Days of our lives Featured

10:03am EDT July 22, 2002

In what it calls the most comprehensive national survey of its kind, the Families and Work Institute claims to proven what employees have been complaining about for years-Americans are working harder, long hours at a faster pace than a generation ago.

The New York-based non-profit research group interviewed 3,551 people, 2,877 of them wage or salary workers, for its "National Study of the Changing Workforce." Surveyors asked employees about numbers of paid and unpaid hours worked; frequency of bringing work home, and of being required to work overtime with little or no notice; comparison of regular daytime shifts with other schedules; number of nights required away from home within the previous three months, and other statistics. Respondents were also queried using a measure of perceived job pressure developed at the University of Michigan with funding from the Bureau of Labor Statistics.

Virtually every measure showed increases compared with similar studies by the institute taken in 1977 and 1992. "People describe their work as much more demanding than 20 years ago," says Ellen Galinsky, president of the Families and Work Institute. Paid and unpaid labor time for men and women working more than 20 hours a week grew from 43.6 hours per week in 1977 to 47.1 hours in 1997. One in three employees brought work home at least once a week in 1997, up 10 percent from 1977.

Subjective measures also showed employees believe they're working harder. In 1977, 55 percent of those surveyed said their jobs require that they work "very fast"; by 1997, that figure had grown to 68 percent. In 1977, 70 percent said they worked "very hard"; by 1997, 88 percent agreed with that statement. Sixty percent said they didn't have enough time to do all their required work in 1997, up from 40 percent in 1977.

The institute's findings have been greeted with skepticism in some quarters. "Whenever you hear a blanket statement that we're working harder than in previous generations, it should always raise a red flag," says John A. Challenger, executive vice president at Challenger, Gray & Christmas, the international outplacement firm that tracks workforce trends. Changes in the types of work done from generation to generation and in the intensity of labor make apples-to-apples comparisons difficult, Challenger contends. "It's hard to figure out if Mark McGwire and Sammy Sosa have actually hit the same number of home runs in the same way as Babe Ruth or Roger Maris."

Bruce Bartlett, senior fellow at the National Center for Policy Analysis in Washington, says, "There's little doubt that people are busier than they used to be, but that's not necessarily the same as working harder." The rise of two-earner households has reduced home and leisure time, he notes, while non-labor activities such as commuting time and family demands have increased or been divided more equally (household chores, child care and such). "All of these have combined to make people feel busier and that they are working longer hours, when technically they are not," Bartlett says. "It's the lack of flexibility that's frustrating to employees, as much as the number of hours worked."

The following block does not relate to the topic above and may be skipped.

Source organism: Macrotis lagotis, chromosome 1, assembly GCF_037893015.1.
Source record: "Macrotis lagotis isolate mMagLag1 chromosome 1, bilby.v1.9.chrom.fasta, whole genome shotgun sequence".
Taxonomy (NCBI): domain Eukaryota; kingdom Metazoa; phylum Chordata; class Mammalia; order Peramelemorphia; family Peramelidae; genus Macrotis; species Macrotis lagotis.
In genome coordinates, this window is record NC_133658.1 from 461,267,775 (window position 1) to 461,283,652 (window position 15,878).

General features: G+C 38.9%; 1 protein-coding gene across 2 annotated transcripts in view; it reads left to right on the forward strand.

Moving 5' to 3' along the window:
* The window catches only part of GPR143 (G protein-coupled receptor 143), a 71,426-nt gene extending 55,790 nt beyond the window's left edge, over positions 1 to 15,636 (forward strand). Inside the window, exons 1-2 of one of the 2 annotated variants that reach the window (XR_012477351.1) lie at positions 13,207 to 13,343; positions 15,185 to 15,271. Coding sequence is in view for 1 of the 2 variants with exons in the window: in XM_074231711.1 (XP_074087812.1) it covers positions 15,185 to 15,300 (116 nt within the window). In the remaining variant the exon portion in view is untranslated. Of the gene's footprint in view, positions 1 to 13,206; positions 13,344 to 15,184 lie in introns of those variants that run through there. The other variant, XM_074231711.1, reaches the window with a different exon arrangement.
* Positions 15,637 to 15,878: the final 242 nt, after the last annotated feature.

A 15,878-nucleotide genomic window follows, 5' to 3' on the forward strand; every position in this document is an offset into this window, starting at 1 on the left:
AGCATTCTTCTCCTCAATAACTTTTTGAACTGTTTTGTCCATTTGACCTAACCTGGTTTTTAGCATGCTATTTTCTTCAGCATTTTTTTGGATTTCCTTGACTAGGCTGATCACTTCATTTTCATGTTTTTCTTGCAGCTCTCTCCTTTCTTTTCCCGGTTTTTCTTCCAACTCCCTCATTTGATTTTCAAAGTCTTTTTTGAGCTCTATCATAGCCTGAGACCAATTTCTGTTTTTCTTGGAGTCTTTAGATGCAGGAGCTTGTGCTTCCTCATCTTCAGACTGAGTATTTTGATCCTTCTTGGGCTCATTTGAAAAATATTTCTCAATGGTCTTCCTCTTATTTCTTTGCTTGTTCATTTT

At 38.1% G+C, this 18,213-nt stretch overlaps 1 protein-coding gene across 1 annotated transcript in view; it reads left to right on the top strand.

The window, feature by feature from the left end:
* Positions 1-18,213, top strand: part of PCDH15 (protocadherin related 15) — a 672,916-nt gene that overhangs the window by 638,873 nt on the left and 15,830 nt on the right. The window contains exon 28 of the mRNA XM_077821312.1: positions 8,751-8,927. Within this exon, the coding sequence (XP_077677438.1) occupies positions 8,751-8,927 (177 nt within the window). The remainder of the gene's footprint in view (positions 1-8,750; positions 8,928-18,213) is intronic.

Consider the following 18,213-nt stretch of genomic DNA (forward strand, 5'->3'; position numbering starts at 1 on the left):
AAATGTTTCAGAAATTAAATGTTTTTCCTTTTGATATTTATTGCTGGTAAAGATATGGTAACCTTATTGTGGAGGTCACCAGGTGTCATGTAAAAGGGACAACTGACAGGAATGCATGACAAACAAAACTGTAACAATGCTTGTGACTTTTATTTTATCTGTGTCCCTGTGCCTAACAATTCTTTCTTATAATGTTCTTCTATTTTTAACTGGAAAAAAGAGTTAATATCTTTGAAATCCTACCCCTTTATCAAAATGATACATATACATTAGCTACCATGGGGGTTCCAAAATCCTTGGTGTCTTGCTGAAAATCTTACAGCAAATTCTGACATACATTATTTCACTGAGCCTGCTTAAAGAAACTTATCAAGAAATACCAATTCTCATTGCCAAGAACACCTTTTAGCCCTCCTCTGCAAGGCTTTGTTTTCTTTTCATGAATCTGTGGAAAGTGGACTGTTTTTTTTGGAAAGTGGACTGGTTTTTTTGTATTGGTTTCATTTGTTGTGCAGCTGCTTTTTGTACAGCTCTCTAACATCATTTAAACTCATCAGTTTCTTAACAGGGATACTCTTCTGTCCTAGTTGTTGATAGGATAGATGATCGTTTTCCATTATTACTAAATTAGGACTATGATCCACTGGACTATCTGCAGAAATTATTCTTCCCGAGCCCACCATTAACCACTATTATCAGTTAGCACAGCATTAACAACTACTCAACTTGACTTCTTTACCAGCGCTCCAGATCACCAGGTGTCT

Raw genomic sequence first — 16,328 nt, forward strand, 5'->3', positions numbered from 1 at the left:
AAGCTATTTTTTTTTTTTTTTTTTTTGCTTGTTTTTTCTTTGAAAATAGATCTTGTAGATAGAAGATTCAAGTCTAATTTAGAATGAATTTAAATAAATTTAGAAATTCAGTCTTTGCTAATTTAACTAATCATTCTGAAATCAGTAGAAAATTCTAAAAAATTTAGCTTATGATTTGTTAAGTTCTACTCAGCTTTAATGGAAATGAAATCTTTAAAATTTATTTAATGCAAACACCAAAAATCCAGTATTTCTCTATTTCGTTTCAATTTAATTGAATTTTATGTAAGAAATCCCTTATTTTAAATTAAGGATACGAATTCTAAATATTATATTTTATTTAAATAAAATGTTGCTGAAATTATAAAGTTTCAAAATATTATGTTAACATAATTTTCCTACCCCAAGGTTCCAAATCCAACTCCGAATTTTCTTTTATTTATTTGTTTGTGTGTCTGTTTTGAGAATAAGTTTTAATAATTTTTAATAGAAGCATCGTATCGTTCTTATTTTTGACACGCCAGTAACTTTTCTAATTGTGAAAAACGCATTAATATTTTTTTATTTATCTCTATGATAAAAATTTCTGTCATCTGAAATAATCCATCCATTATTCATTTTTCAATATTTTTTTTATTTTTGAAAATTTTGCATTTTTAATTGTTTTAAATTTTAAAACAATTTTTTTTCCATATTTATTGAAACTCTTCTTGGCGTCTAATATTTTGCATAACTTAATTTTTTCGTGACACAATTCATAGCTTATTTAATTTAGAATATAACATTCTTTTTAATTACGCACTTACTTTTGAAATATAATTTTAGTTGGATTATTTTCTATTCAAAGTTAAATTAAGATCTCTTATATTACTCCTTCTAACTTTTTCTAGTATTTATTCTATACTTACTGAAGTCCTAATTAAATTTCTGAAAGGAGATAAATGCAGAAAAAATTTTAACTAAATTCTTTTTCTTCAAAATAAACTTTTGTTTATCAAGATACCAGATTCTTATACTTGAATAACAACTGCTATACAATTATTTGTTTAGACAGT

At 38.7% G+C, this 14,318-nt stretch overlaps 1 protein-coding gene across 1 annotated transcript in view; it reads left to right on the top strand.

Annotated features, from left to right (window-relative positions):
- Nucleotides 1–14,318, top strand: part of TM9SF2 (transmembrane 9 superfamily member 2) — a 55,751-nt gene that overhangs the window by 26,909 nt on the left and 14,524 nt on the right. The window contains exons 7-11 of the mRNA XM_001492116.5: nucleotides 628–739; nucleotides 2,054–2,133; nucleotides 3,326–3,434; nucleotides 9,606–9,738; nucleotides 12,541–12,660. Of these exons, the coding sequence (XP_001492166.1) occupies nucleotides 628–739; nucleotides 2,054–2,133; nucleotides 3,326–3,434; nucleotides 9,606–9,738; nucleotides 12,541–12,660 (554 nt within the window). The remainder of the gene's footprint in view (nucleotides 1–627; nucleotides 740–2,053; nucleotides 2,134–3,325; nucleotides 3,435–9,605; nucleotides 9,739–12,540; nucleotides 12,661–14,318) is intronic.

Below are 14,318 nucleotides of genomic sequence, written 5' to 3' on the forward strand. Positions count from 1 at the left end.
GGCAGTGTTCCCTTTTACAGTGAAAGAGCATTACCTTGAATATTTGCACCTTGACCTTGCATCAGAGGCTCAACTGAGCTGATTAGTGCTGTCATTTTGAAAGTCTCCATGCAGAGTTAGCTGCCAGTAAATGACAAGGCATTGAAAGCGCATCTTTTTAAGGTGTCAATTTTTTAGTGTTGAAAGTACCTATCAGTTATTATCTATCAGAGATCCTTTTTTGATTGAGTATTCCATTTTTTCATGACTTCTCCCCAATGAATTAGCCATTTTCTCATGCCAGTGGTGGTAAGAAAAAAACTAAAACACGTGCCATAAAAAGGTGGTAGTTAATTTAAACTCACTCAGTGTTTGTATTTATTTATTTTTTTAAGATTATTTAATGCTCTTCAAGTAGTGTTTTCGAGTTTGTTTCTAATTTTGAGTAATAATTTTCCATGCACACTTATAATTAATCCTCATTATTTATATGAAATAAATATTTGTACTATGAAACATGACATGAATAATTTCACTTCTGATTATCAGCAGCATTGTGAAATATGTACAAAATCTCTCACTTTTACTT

But Galinsky stands by her researchers' results. Subjective standards like the University of Michigan job-pressure measure took a back seat to statistics expressed in hours and weeks. Moreover, she notes, other studies have shown perceived work pressures can result in increased real stress, anxiety, health problems and complications.

Galinsky attributes the increased workplace pressures to the 24-hour rapid-response global economy, new technologies such as laptop computers and cellular phones that allow employees to take their work wherever they go, and corporate downsizing, in which "the work didn't go away, there were just fewer people to do it."

"I think this is the frontier issue of the workplace," Galinsky says, and "I don't think people have begun to deal with it yet." In fact, Bartlett and Challenger say, employers have begun to deal with it, by introducing flexible work schedules, child- and elder-care programs, one-time bonuses when pay raises aren't feasible, and other innovative programs.

"We're in that in-between phase when people are adjusting from the old rules into the new rules, and are perhaps getting the worst of both worlds," Bartlett says. Challenger believes smaller companies have some advantages during this transition because they "can create much more rapport and whole-company togetherness." He adds: "You try to counteract the extra stress [by] creating extra comfort, satisfaction, camaraderie."